The noble offspring are almost automatically becoming important members of local public life. They undoubtedly fulfill the traditional duties summed up by the term noblesse oblige. Thus, those who have been greatly blessed, whether in terms of wealth, or simply in terms of history, good standing and prestige, are obligated to act for the benefit of the wider community. In Zabola, Gregory Roy-Chowdhury organises dancing camps in the village; his cousin, Farkas Bánffy, is likewise an important figure in the social life of Magyarlapád (Lopadea Nouă), an ethnic-Hungarian village near Fugad, as the organizer of dancing camps along the Kis-Küküllő (Târnava Mică) river, having also helped set up a students’ hall of residence in the village in autumn 2016.
As can be read in the news from time to time, Transylvania even has an English royal resident, at least in summertime: aided by Tibor Kálnoky, Prince Charles found, and ultimately bought, an estate in Zalánpatak (Valea Zălanului). The situation is not without its tensions, and József Kasléder, the mayor of the village of Málnás (Malnaş) in the centre of the municipality, once burst out that the locals saw little benefit from having the Prince of Wales around: “The residents of Zalánpatak are expected not to install double glazing, not to build big, modern houses, not even to tarmac the road, all in the name of preserving the quaint old village appearance. You cannot stop improvements to the village just because the prince and his foreign guests turn up once or twice a year to admire how poor we are.”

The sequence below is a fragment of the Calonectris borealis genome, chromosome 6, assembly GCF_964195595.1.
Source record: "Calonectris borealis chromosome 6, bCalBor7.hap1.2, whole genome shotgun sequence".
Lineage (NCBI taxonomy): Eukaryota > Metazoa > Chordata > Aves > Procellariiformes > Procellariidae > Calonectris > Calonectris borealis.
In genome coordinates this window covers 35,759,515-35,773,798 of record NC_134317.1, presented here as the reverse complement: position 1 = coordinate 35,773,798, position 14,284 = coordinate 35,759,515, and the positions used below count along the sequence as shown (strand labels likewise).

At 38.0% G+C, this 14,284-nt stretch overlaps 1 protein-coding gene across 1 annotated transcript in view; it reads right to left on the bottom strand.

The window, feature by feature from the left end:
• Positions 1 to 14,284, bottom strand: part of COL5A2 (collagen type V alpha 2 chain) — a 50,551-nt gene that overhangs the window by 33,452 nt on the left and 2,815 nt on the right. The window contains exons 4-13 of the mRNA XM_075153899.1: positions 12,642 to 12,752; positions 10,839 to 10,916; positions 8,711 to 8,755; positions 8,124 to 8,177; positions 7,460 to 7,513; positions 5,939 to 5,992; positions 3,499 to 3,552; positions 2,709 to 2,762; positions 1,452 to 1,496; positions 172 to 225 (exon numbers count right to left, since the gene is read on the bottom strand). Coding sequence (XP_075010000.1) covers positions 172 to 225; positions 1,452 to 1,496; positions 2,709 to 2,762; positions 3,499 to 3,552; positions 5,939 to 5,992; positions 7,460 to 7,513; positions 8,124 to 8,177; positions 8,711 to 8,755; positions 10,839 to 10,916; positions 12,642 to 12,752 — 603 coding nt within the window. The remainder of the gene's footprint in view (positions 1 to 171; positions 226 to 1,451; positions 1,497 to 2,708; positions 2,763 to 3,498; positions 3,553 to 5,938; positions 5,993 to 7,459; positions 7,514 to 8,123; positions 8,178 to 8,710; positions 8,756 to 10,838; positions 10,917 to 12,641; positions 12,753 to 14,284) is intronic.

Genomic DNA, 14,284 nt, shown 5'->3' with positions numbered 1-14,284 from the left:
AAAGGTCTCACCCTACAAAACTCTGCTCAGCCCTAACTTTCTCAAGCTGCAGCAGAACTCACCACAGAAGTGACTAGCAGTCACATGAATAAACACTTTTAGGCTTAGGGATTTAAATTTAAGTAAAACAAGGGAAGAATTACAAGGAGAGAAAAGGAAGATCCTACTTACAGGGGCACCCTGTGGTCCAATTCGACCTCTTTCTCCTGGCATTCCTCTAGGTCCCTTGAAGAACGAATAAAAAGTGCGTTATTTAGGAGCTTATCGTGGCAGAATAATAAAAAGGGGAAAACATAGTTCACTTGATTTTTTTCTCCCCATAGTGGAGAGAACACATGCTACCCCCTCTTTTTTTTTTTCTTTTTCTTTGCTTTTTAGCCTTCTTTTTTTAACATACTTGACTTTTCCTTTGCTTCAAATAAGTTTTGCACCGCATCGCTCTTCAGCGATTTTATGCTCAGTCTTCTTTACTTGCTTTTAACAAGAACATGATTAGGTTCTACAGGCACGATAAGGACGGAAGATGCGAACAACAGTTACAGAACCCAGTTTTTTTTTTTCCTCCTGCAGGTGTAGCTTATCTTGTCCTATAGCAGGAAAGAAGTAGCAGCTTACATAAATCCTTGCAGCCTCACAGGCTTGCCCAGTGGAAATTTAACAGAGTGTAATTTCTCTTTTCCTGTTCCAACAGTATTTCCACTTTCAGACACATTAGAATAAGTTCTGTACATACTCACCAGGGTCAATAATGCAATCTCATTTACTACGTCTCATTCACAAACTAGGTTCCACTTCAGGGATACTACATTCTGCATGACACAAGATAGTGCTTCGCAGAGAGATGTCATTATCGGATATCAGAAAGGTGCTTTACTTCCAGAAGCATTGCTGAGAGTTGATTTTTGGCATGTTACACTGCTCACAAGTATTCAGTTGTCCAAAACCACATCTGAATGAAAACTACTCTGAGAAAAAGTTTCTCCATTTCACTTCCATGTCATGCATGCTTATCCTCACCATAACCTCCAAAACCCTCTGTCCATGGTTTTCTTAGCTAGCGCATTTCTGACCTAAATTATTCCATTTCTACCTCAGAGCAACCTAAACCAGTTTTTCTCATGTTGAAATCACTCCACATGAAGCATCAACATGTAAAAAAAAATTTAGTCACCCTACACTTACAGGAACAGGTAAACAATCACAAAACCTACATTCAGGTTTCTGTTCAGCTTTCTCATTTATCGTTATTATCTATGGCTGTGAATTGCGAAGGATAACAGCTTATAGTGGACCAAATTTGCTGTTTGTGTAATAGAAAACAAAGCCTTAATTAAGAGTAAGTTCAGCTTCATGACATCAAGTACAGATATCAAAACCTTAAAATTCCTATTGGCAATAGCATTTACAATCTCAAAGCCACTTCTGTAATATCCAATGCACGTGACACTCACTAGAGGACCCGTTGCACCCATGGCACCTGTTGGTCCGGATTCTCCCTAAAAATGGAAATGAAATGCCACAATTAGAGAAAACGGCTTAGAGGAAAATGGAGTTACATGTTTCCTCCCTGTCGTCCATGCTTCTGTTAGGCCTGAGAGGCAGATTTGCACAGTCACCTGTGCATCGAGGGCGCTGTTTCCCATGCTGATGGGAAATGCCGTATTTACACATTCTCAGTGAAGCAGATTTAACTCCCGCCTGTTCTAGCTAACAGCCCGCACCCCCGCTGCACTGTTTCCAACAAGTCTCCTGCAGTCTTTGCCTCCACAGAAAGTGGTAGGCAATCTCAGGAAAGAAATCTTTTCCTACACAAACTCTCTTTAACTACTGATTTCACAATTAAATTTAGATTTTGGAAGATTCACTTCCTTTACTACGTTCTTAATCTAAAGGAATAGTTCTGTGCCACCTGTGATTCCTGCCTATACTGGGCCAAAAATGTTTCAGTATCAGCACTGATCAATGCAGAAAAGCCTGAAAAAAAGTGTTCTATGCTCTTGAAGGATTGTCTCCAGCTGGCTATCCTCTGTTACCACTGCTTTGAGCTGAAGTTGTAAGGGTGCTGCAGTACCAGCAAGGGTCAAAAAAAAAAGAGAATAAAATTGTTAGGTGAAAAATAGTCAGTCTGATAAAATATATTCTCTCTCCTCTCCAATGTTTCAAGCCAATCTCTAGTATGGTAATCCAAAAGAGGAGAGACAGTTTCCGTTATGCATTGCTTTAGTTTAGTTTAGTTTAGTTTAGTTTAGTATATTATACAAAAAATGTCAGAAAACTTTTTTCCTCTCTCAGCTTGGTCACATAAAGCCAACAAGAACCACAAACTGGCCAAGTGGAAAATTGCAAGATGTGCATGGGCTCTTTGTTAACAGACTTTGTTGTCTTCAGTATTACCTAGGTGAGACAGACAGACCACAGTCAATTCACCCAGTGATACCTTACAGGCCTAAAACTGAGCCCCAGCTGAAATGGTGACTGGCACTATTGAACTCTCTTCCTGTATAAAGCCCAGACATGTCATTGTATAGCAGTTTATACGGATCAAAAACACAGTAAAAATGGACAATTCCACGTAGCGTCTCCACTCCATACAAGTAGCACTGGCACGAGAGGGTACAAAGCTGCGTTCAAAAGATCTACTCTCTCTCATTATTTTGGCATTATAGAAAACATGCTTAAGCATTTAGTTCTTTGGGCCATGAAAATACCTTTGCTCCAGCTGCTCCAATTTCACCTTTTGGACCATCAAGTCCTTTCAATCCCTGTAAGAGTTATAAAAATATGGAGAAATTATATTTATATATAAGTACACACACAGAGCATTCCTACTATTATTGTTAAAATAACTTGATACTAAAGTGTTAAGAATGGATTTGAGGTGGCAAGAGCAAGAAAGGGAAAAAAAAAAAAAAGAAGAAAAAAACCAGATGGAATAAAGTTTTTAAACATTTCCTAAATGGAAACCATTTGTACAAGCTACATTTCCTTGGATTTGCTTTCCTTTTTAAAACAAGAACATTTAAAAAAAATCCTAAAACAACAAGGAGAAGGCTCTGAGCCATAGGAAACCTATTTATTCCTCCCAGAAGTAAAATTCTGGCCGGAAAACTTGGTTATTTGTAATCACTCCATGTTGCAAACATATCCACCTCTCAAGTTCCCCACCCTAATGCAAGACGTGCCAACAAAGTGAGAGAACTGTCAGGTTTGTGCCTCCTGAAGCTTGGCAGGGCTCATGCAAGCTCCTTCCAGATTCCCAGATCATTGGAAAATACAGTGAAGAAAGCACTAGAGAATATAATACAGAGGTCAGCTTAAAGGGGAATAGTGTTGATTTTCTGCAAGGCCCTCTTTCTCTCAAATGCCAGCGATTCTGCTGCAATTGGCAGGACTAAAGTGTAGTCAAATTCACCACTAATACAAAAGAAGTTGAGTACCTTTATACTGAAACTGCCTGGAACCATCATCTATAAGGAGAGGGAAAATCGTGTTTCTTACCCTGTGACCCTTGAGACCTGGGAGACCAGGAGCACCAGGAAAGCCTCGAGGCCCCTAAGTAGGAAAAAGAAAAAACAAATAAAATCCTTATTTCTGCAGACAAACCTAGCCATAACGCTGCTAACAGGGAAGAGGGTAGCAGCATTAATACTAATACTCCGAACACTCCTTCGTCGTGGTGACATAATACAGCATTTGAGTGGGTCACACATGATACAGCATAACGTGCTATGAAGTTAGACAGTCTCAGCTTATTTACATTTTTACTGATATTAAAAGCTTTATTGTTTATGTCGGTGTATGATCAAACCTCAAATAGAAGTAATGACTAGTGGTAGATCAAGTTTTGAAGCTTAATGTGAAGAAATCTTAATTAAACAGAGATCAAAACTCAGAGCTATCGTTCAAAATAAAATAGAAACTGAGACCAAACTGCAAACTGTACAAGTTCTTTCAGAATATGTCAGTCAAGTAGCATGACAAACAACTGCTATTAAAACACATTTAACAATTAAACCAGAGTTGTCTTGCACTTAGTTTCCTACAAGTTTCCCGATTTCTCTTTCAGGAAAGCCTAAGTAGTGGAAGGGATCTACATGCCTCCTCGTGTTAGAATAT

Slowly but surely, with its fair share of difficulties, life for the returning aristocrats in Transylvania is carrying on where it left off after decades of Communist rule. With great determination, they have moved back, often to places where they never actually lived before, knowing them only from hearsay or from childhood stories. Nevertheless, they set about overcoming all the obstacles not just for their own benefit, but for that of their patria. They and their names may seem a little odd, their work, and even their mere existence, may appear somewhat romantic, but they are there, to the enrichment of Transylvania. Nobody else would do what they are doing. As Kata Vay, wife of Count Pál Teleki, exhorted her son Count Ádám Teleki, as he headed to war in 1744: “If you can act for the good of your nation, that is what you must do.”
Title image: H.R.H. Prince Charles property in Zalánpatak